We must nail the gender violence monster
The Covid-19 pandemic has affected people in both similar and dissimilar ways.
For instance, while the majority’s economic mainstay has been devastated, some groups are bearing the brunt of growing social and economic challenges and frustrations.
Although women and girls have perennially been vulnerable, the pandemic has exposed them even more, with statistics showing a spiral in various forms of violence against them.
Before the pandemic became a global phenomenon early this year, data showed that 243 million women and girls had been violated by their intimate partner the previous year.
According to a United Nations’ Women report, “The Shadow Pandemic: Violence Against Women During Covid-19,” 18 per cent of women and girls aged 15 to 49 who have ever been in a relationship have experienced physical or sexual violence by an intimate partner in the previous 12 months.
Fact of life
Factors that have been cited as exacerbating the violence during the duration of the pandemic are security, money, health issues, congested residences, isolation with abusers, restriction of movement and deserted public spaces.
All these and other factors have disoriented people from their routine lifestyles, creating anxiety about both current and future survival.
But as the report notes, violence is a fact of life for many women during their lifetime be it at the family, community or broader society level.
In addition, the report notes that in the current ‘digital age,’ cyber-violence has become common, with data from Europe collected in 2015, revealing that one in 10 women over the age of 15, has experienced some form of violence, online.
It is an issue that will be highlighted on November 25, as the world marks the annual United Nations International Day for the Elimination of Violence Against Women.
This year’s theme is Orange the World: Fund, Respond, Prevent, Collect! The use of the orange is a symbol of the colour’s versatility, combining the energy of red and the happiness of yellow, a symbol of strength and endurance.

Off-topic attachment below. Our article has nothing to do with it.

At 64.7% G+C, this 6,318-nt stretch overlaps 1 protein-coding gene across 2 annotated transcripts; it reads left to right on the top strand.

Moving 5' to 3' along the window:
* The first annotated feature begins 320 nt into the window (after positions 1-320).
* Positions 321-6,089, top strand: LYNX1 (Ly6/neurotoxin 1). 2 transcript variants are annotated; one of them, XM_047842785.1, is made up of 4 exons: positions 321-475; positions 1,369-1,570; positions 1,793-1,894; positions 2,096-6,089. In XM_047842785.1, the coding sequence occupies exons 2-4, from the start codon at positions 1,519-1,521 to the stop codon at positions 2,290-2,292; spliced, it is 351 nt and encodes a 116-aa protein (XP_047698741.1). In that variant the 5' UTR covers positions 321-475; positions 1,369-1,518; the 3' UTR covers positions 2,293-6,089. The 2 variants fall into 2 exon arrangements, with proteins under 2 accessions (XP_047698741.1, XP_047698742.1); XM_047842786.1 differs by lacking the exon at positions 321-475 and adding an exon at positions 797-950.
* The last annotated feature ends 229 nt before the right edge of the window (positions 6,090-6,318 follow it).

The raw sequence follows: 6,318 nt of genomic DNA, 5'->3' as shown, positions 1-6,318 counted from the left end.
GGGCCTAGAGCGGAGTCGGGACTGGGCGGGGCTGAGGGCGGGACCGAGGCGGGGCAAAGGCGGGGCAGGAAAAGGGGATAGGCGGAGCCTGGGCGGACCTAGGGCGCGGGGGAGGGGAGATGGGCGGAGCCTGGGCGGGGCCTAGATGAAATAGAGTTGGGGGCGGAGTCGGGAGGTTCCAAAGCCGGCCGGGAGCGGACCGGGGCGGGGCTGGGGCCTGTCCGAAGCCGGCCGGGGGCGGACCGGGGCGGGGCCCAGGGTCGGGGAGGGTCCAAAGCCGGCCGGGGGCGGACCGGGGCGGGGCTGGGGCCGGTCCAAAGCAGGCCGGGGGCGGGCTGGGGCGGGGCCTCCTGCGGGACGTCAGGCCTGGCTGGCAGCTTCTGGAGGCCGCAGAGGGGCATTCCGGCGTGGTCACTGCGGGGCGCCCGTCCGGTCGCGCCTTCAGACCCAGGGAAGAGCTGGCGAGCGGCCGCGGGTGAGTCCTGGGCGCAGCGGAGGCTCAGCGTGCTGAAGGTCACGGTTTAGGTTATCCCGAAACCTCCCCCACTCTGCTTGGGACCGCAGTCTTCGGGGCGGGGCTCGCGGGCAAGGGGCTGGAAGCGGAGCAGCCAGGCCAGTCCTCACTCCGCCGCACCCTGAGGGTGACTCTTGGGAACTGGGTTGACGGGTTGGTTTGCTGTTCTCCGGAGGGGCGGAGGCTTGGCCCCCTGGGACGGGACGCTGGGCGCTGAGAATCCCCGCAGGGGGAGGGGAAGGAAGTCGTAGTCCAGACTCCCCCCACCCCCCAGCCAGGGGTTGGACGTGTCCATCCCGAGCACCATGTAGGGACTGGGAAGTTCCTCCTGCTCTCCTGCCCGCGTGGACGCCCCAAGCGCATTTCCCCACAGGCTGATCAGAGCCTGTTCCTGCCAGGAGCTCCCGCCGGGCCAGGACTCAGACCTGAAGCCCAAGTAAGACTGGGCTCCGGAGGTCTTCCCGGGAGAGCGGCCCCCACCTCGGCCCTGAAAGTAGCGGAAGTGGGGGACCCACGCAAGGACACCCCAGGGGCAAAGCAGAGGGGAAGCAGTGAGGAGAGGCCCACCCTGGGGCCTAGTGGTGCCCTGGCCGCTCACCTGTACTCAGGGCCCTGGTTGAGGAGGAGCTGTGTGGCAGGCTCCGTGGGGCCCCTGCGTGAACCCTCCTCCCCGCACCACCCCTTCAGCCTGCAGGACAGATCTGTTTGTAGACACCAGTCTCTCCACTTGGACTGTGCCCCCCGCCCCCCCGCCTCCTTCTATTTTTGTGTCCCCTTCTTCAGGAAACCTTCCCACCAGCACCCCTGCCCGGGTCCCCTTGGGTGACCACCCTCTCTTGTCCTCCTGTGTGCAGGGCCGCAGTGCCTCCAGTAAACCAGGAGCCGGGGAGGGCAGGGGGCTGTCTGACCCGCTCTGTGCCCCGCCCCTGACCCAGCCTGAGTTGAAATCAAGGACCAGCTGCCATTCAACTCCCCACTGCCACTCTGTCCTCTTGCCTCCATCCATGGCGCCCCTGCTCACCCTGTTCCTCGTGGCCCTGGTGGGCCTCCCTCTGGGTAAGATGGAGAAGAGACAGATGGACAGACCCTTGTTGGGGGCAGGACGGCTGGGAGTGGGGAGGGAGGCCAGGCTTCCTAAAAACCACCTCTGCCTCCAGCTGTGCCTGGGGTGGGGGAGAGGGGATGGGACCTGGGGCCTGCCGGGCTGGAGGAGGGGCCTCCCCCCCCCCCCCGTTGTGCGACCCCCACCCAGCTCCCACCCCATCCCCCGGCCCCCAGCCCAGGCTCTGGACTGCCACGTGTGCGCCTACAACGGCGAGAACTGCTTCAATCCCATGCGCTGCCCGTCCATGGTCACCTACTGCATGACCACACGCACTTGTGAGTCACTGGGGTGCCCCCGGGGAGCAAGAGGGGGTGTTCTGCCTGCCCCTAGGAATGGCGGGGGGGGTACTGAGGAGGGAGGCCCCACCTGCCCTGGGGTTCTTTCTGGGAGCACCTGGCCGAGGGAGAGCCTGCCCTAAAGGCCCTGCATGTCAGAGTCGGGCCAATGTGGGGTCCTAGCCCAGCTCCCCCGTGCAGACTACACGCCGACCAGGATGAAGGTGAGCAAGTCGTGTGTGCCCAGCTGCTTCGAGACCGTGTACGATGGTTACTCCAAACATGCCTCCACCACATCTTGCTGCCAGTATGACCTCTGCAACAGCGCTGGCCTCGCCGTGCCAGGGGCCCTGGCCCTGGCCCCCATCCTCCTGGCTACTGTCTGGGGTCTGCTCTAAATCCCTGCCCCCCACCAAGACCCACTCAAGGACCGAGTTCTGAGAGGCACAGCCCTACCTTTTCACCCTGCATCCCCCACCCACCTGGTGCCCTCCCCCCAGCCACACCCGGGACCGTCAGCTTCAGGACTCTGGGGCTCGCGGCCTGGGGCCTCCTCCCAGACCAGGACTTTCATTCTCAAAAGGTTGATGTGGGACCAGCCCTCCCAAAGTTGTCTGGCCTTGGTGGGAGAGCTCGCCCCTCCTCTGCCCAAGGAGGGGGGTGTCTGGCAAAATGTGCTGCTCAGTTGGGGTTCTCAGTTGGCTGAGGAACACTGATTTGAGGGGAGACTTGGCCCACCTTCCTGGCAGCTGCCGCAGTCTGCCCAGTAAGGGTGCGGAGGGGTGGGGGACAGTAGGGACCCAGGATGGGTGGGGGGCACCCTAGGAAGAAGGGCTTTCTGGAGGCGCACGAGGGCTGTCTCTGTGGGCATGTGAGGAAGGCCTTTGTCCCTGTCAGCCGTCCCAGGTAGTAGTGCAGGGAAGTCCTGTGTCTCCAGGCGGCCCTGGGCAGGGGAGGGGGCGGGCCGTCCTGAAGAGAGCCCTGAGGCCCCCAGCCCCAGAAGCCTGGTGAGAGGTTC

The colour has also been used to represent women’s qualities of enthusiasm, happiness, creativity, success and encouragement.
In its annual 16 Days of Activism against Gender-based Violence, that starts on November 25, gender activists seek to enlighten the society on curbing this practice.
Among other ways, the campaign lobbies for behaviour and culture change in the society, in order to make people more responsive to the needs of women.
There should be zero tolerance to vices like rape, while governments, organisations and institutions should give all women a platform to voice their experiences on violence.
Contrary to the popular belief, violence against women has no social or economic barriers.
Latest data shows that Covid-19, has led to an overall increase in the number of women reporting violence in countries as diverse as Tunisia and the United Kingdom.
Violence against women is a multi-faceted issue that requires equally multi-pronged approaches.
In some instances, though still inexcusable, the violence is caused by men who fall short of their financial expectations particularly in providing for their families.
This calls for more financial inclusivity to give people a certain basic income, that guards them against pecuniary embarrassment.
But on the other side of the spectrum are violent incidents of purely criminal minds. These usually end up in grave bodily harm or death of their victims.
Women need to be offered a refuge from partners that exhibit violent tendencies, during the early stages of a relationship.
Violence against women should not be a challenge in the 21st century when women have basically proved their worth in virtually all fields of human endeavour.
Since it beats logic why the vice still goes on, it can only mean that it is a diehard misogynistic culture that thrives on certain gender bias stronghold. — The writer is a communications expert and public policy analyst. [email protected]